With wearables and sensors,
we know now that people with
more face-to-face interaction
had lots of experts to turn to
when they had questions,
and they completed tasks more quickly.
Especially when it’s more than flashy eyewear taking cool videos, and when it measures more than steps taken or stairs climbed, wearable technology has landed squarely in the workplace. And it has everything to do with communication.
ID for productivity (more than security entry)
This sociometric story starts with your badge or ID card that hangs around your neck at work, not a digitally connected watch or titanium face frame. A sociometric badge can, as an example, record how you move through your workday, how much time you spend in a meeting, who is talking, and how that affects decisions, using microphones and transceivers. The badge also measures your energy, specifically how you lean it to a dialogue, with an accelerometer noting posture and movement. Collectively, the data point to productivity—or not.
“All the things we think are soft can now be measured,” according to Waber. People’s interactions are quantified with 0s and 1s, the data of personal dynamics, though not exact words that specific people use. Sociometrics Solutions doesn’t record content of conversations but the type and length of interactions. That, with energy metrics, tells a useful behavior story.
By looking at what seemed to be soft skills now backed up by data, Waber has been particularly fascinated by the value of promoting people who help others do their tasks more quickly and who provide people with answers, as opposed to promoting the highest-producers themselves out of producer jobs. “These are the people who help others be more productive. Never before could we quantify this.”
Useful behavior counted in interactions (not surveys)
Sociometrics also quantifies peoples’ networks—how many people you actually talk with during a day’s work. At a major financial company’s call center, Sociometrics Solutions determined that the people with highest efficiency had the most cohesive networks. Simply put, people with more face-to-face interaction had lots of experts to turn to when they had questions, and they completed tasks more quickly.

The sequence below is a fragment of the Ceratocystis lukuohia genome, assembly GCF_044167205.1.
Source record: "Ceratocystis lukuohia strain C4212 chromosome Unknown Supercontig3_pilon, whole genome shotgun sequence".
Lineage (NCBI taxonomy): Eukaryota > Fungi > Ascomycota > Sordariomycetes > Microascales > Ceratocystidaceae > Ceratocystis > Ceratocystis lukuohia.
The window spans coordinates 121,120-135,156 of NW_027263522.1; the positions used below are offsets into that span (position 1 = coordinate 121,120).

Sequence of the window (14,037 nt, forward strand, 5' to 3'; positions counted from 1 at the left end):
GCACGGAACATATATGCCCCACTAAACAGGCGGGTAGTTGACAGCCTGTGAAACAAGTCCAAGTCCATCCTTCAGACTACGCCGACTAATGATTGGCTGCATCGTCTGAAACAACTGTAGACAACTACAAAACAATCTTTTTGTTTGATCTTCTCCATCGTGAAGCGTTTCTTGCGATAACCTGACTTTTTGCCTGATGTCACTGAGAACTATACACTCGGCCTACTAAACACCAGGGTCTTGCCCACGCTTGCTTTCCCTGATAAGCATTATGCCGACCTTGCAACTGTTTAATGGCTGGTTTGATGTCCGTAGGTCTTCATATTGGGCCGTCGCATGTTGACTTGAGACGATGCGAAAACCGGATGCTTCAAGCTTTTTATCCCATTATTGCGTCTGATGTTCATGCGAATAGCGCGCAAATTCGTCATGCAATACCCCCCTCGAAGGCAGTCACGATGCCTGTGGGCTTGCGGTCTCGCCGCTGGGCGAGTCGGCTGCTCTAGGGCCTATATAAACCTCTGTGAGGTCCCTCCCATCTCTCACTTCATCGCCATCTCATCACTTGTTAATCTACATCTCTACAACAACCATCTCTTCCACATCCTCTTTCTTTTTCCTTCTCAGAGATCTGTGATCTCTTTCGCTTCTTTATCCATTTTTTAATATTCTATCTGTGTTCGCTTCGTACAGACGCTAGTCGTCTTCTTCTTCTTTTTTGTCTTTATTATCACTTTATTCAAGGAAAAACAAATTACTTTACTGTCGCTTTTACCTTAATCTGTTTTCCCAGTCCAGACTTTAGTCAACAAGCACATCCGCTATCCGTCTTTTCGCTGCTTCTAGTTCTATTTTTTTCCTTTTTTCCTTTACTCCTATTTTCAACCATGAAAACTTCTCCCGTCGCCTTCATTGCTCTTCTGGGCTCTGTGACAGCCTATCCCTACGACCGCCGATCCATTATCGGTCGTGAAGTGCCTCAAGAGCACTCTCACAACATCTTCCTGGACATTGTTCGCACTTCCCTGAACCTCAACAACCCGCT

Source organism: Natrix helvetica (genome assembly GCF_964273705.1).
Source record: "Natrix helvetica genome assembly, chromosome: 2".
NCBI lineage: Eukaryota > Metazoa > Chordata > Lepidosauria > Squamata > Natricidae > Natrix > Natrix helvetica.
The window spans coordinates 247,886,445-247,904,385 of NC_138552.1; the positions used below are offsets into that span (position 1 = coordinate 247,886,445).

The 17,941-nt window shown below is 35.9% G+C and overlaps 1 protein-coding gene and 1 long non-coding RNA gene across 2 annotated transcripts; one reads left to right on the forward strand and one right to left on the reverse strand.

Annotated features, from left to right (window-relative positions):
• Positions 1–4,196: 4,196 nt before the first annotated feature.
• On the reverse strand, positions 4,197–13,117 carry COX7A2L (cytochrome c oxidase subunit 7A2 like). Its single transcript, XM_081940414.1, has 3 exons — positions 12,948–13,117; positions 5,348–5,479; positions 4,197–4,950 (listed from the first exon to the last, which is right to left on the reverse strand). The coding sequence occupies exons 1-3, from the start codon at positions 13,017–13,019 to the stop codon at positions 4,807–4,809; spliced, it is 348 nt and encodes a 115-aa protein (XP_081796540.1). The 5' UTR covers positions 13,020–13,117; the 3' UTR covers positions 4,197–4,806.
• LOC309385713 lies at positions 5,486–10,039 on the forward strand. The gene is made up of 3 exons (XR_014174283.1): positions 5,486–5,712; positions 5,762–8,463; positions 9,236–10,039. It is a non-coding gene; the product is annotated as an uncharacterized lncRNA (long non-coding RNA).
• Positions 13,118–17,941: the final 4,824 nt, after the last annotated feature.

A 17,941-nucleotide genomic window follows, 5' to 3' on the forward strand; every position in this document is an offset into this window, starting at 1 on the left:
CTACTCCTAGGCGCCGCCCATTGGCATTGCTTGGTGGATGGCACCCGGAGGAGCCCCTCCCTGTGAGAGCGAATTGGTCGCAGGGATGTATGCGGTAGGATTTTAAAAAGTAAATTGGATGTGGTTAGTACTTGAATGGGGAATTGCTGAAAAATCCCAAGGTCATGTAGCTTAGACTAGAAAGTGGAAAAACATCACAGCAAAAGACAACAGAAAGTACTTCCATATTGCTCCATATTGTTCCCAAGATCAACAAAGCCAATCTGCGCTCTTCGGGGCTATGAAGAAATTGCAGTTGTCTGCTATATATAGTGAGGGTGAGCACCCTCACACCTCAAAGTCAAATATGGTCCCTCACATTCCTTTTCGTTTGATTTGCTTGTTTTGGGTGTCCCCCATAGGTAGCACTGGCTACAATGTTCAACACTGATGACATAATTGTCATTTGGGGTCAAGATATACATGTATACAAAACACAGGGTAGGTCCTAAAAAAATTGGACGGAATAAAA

Eighty percent of the time those call center employees were talking was when lunchtimes overlapped. So what did the financial firm do to take advantage of this insight? It synched more break times as well, essentially a no-cost improvement for more productivity. “A 10 percent increase in crossover interaction and exploration raises the return a bit more than 10 percent. Even a shared, central coffee area where people bump into each other works,” Waber said.
Conversely, cutting into break time can cut productivity. Reigning in travel budgets for meetings is a short term, line-item fix that could affect long-term employee engagement as people’s networking takes a hit. “Work is getting so complex, that dependency on others is more important," Waber said.
That seems to be stating the obvious, but it raises the urgency for employee communication professionals to enable interactions instead of generating more posts or paper.
So while I walk around with a Fitbit and wear Google Glass, Waber’s wisdom reminds me that lagging or cutting-edge technology is not the problem or the solution for communicators. How employees interact and collaborate, or don’t, is what we need to measure and act on.
Yes, we can ask the right survey questions to measure engagement, but that doesn’t completely define what to do to improve collaboration, maintain culture across offices, or manage change. There’s a reason to pay attention to the sensors popping up on people at work.